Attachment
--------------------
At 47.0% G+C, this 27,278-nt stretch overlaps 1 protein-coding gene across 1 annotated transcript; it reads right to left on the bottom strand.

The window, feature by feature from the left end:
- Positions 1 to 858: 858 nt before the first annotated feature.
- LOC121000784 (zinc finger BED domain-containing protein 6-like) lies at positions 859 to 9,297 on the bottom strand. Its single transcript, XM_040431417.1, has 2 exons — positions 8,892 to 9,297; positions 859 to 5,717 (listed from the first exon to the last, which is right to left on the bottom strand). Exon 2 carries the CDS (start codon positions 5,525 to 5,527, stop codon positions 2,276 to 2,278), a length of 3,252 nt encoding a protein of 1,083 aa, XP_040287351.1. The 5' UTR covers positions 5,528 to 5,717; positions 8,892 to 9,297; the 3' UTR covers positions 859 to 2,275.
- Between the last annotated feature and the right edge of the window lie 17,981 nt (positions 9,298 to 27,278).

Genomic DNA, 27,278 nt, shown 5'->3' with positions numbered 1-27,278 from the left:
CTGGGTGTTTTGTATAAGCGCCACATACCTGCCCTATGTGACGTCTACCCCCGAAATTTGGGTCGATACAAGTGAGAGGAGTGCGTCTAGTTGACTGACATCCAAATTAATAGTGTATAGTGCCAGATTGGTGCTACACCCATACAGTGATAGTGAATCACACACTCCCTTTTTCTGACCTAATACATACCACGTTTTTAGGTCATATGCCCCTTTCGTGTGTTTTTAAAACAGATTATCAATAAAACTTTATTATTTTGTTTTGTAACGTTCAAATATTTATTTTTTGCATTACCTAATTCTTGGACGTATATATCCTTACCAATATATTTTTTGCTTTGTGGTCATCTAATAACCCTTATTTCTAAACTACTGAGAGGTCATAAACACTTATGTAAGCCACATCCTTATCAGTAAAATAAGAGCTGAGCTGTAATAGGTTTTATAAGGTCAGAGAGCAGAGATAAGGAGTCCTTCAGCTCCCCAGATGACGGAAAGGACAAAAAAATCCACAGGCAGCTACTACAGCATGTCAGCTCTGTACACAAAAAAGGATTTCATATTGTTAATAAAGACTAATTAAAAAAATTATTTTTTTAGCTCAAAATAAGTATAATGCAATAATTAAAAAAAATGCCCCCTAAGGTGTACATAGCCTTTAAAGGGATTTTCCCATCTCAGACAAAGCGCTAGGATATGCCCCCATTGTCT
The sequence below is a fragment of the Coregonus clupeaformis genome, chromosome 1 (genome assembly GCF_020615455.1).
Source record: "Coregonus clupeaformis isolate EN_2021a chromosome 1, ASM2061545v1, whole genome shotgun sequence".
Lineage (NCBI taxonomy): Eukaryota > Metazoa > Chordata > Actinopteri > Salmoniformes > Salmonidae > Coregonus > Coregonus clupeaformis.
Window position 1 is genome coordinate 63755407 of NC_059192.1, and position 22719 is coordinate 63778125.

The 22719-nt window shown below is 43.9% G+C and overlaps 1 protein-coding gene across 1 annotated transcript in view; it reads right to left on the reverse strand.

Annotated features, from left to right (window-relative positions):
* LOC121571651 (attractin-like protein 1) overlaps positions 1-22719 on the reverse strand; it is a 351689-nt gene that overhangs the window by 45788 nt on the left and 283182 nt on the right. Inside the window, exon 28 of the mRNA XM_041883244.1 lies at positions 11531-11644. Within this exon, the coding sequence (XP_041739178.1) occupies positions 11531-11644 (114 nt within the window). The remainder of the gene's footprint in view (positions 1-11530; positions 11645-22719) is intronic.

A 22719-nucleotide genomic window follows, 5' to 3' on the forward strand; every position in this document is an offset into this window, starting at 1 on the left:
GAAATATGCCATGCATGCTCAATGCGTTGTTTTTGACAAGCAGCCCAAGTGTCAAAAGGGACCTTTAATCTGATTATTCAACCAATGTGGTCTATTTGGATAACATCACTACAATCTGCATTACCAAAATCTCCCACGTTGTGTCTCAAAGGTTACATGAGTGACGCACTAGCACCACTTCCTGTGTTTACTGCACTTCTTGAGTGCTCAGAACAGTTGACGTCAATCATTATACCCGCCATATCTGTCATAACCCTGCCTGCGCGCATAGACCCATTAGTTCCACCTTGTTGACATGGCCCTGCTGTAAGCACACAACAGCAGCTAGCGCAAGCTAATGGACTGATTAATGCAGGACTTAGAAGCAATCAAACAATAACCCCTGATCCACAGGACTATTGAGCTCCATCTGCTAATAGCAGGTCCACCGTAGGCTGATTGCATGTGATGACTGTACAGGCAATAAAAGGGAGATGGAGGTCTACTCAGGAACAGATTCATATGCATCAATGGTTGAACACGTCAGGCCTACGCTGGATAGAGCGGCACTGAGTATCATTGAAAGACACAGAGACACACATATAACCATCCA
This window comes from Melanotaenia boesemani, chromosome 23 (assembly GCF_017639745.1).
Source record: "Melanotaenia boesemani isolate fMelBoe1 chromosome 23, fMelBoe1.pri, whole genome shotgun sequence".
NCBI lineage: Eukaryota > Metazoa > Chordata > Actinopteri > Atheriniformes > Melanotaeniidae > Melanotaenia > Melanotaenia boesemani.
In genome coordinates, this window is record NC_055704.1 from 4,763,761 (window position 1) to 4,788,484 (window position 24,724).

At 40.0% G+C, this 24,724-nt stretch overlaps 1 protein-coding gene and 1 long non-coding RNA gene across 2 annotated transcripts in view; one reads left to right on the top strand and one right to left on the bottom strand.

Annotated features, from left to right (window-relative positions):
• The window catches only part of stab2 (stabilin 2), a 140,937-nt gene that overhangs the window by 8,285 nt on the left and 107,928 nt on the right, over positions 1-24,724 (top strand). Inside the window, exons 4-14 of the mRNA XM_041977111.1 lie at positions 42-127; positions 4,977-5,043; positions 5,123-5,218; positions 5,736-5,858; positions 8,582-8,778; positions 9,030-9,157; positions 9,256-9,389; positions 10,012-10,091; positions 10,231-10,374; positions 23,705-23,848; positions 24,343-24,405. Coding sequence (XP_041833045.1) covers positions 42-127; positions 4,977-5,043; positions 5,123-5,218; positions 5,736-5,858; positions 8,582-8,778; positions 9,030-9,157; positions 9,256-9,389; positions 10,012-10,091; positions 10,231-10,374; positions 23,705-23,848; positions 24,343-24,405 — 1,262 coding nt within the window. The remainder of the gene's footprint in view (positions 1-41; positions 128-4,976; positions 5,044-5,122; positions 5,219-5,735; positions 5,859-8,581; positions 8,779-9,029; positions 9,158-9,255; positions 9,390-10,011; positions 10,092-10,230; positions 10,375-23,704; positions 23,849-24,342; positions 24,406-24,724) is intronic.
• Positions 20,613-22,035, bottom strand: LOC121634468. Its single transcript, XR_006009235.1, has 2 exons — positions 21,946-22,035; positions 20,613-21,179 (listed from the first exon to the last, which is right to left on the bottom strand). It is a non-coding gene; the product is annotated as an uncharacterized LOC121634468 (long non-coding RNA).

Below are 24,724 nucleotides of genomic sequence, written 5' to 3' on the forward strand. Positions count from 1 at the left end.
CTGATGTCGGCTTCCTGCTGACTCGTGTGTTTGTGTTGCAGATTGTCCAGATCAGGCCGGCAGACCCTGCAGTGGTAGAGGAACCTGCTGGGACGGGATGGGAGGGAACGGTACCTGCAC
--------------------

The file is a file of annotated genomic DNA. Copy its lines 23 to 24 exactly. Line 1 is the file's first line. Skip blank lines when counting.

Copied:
• The window catches only part of stab2 (stabilin 2), a 140,937-nt gene that overhangs the window by 8,285 nt on the left and 107,928 nt on the right, over positions 1-24,724 (top strand). Inside the window, exons 4-14 of the mRNA XM_041977111.1 lie at positions 42-127; positions 4,977-5,043; positions 5,123-5,218; positions 5,736-5,858; positions 8,582-8,778; positions 9,030-9,157; positions 9,256-9,389; positions 10,012-10,091; positions 10,231-10,374; positions 23,705-23,848; positions 24,343-24,405. Coding sequence (XP_041833045.1) covers positions 42-127; positions 4,977-5,043; positions 5,123-5,218; positions 5,736-5,858; positions 8,582-8,778; positions 9,030-9,157; positions 9,256-9,389; positions 10,012-10,091; positions 10,231-10,374; positions 23,705-23,848; positions 24,343-24,405 — 1,262 coding nt within the window. The remainder of the gene's footprint in view (positions 1-41; positions 128-4,976; positions 5,044-5,122; positions 5,219-5,735; positions 5,859-8,581; positions 8,779-9,029; positions 9,158-9,255; positions 9,390-10,011; positions 10,092-10,230; positions 10,375-23,704; positions 23,849-24,342; positions 24,406-24,724) is intronic.
• Positions 20,613-22,035, bottom strand: LOC121634468. Its single transcript, XR_006009235.1, has 2 exons — positions 21,946-22,035; positions 20,613-21,179 (listed from the first exon to the last, which is right to left on the bottom strand). It is a non-coding gene; the product is annotated as an uncharacterized LOC121634468 (long non-coding RNA).